Collectors' Universe is an interesting stock. In an earlier article on the Internet Stock Blog, an anonymous hedge fund analyst (whose fund was long the stock at the time of writing) argued that CLCT is a cheap proxy for eBay.
The Barron's article highlights legal liability and credibility issues in CLCT's collectibles authentication unit which accounts for under 5% of revenue, and weak demand in its coin business which accounts for 61% of revenues. At the same time, CLCT has a market cap of $130 million with $55 million in cash and no debt.
Key points from the Barron's article:
- PSA/DNA, Collectors' Universe's collectibles authentication unit, is fighting two lawsuits challenging the integrity of authentications it made.
- In one case, a collector alleges that PSA/DNA "authenticated" autographs on photos without ever seeing them.
- In another case, CLCT has been sued by William Miller, a former employee, for issuing more than 14,000 certificates of authenticity bearing his name that were used without his permission to verify the legitimacy of various sports memorabilia. "The company essentially blames an administrative glitch." The employee won the case in Superior Court of California, and the judge referred the damages claim to appeals court.
- Two trade magazines have simultaneously published scathing criticisms of CLCT's service. Pen and Quill, a magazine of the Universal Autograph Collectors' Club, alleges that CLCT "authenticated" fakes in at least 12 cases, concluding that "It's not uncommon to see a PSA/DNA [expert] 'authenticating' an autograph that is certainly not authentic". Manuscript Society News covered the Miller law suit.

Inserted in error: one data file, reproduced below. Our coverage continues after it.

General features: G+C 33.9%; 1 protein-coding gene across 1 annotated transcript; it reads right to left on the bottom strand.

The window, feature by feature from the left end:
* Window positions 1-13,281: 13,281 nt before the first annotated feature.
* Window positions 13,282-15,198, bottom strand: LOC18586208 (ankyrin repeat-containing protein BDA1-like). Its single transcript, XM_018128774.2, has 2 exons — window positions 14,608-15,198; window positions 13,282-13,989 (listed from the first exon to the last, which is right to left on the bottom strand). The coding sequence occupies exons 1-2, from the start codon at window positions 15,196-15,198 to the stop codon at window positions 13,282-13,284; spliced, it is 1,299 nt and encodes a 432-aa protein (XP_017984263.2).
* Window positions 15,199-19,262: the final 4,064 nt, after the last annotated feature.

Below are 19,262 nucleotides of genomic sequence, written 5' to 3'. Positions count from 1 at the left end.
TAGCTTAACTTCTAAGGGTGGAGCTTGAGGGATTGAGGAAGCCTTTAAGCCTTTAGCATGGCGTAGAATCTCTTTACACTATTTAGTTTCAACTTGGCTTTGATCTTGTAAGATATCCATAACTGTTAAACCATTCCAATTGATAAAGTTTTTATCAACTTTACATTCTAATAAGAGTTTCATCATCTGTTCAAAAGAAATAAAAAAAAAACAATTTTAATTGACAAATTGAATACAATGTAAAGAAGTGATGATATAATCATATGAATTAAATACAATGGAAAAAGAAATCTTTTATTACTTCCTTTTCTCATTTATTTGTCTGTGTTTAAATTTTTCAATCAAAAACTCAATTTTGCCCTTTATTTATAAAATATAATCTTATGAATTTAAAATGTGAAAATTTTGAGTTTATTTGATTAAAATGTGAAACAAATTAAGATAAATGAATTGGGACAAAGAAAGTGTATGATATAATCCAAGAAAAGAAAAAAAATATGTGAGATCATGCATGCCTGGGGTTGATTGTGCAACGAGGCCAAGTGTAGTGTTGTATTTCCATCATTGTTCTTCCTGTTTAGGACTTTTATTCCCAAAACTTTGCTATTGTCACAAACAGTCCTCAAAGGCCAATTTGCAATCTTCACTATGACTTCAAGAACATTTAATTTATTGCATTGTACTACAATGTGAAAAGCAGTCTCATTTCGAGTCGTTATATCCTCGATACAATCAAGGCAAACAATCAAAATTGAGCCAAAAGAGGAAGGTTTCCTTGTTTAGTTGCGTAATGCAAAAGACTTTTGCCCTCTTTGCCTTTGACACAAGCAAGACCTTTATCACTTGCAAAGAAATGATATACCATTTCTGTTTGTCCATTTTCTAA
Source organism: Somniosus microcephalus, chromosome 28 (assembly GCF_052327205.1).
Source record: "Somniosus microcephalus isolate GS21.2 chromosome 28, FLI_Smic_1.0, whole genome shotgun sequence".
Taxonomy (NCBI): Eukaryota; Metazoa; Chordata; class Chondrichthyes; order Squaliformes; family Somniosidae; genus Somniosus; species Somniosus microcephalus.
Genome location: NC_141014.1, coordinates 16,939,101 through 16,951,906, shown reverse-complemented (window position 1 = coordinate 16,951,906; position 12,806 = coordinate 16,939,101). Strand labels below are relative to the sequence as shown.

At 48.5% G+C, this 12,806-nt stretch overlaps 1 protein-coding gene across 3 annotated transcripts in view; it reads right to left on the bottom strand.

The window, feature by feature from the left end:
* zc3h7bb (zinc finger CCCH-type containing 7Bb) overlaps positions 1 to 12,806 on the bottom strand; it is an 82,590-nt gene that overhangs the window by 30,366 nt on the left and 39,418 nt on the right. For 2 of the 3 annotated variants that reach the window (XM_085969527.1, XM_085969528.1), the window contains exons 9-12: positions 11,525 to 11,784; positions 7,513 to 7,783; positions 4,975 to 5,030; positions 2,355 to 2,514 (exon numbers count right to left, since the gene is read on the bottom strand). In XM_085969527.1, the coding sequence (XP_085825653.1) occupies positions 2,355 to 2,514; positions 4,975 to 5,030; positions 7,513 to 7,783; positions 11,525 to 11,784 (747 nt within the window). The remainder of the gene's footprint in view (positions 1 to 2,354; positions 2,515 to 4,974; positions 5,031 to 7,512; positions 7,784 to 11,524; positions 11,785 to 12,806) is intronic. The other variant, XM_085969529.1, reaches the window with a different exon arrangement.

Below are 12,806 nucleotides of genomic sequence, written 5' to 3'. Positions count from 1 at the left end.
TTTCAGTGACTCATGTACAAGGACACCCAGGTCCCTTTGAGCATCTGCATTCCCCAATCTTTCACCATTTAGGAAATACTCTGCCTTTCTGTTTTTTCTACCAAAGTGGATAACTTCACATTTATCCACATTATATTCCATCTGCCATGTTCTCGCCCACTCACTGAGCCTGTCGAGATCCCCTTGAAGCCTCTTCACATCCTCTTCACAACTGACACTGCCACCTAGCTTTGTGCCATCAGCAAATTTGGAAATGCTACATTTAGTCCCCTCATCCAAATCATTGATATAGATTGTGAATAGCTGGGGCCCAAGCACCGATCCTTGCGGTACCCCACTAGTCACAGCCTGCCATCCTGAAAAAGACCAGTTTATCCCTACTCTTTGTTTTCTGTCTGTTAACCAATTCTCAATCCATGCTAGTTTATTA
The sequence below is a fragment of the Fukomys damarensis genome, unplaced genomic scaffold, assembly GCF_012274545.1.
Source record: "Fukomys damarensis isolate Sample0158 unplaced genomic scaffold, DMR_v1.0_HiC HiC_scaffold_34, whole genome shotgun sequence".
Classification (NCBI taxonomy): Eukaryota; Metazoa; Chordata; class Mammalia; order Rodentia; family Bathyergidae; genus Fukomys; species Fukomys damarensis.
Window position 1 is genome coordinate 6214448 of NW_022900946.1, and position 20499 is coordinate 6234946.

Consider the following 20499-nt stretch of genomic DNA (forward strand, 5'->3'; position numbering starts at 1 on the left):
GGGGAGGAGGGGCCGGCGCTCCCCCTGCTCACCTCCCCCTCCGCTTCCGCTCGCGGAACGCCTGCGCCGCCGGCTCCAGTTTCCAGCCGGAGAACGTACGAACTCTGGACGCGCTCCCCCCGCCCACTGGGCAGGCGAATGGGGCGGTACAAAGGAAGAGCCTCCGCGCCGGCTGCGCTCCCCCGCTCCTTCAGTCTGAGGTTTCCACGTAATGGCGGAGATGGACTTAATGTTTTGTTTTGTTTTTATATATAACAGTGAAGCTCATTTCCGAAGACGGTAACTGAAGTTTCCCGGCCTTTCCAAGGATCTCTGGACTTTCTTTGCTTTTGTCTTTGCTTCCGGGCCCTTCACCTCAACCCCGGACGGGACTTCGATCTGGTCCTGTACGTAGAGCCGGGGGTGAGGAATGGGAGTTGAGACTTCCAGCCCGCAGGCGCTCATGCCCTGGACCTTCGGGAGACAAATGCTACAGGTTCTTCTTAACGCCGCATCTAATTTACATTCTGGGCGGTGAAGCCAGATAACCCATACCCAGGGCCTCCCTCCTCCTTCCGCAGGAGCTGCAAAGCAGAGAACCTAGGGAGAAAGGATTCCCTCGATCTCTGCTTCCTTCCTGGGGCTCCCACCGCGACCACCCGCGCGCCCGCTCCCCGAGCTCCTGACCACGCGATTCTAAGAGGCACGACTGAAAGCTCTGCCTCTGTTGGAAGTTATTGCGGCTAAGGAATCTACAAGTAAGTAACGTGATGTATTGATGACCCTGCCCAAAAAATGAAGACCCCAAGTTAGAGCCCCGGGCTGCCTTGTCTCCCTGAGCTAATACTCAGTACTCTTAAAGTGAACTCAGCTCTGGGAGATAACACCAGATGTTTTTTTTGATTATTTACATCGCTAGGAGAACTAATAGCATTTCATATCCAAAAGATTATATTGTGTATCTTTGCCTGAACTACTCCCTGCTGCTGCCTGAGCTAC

- Miller is claiming more than $10 million in damages. That's more than CLCT earned for the entire fiscal year ending June 2005 ($4.8 million). Note, however, that CLCT has $55 million in cash and no debt.
- Although PSA/DNA accounts for less than 5% of CLCT's revenues, "its verification services have been a model for the rest of the company, so the controversies involving the unit could have broad implications for the company's image."
- CLCT, with a market cap of $130 million, has already fallen from about $20 per share to $15 per share due to disappointing coin sales.
- CLCT's coin business accounts for 61% of revenues and has been hit by a sharp drop in orders from a customer who accounted for 11% of coin revenues. As a result, Roth Capital cut its fiscal 2006 earnings estimate to $0.35 from $0.51.
CLCT 12 month chart below.